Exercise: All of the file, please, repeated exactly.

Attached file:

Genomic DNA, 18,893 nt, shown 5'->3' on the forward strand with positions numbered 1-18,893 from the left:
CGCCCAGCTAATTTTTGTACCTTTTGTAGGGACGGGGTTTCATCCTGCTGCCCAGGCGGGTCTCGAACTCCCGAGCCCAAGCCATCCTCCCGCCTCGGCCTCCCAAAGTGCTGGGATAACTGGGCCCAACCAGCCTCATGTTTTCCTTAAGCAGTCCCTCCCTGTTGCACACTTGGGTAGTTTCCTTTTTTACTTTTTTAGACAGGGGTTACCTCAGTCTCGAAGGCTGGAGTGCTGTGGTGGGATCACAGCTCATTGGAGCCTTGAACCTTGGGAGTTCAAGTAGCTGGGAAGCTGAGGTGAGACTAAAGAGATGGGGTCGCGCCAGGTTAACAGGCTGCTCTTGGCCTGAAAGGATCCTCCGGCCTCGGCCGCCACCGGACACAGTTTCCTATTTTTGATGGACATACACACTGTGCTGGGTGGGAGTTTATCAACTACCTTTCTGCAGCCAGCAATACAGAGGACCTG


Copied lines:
Genomic DNA, 18,893 nt, shown 5'->3' on the forward strand with positions numbered 1-18,893 from the left:
CGCCCAGCTAATTTTTGTACCTTTTGTAGGGACGGGGTTTCATCCTGCTGCCCAGGCGGGTCTCGAACTCCCGAGCCCAAGCCATCCTCCCGCCTCGGCCTCCCAAAGTGCTGGGATAACTGGGCCCAACCAGCCTCATGTTTTCCTTAAGCAGTCCCTCCCTGTTGCACACTTGGGTAGTTTCCTTTTTTACTTTTTTAGACAGGGGTTACCTCAGTCTCGAAGGCTGGAGTGCTGTGGTGGGATCACAGCTCATTGGAGCCTTGAACCTTGGGAGTTCAAGTAGCTGGGAAGCTGAGGTGAGACTAAAGAGATGGGGTCGCGCCAGGTTAACAGGCTGCTCTTGGCCTGAAAGGATCCTCCGGCCTCGGCCGCCACCGGACACAGTTTCCTATTTTTGATGGACATACACACTGTGCTGGGTGGGAGTTTATCAACTACCTTTCTGCAGCCAGCAATACAGAGGACCTG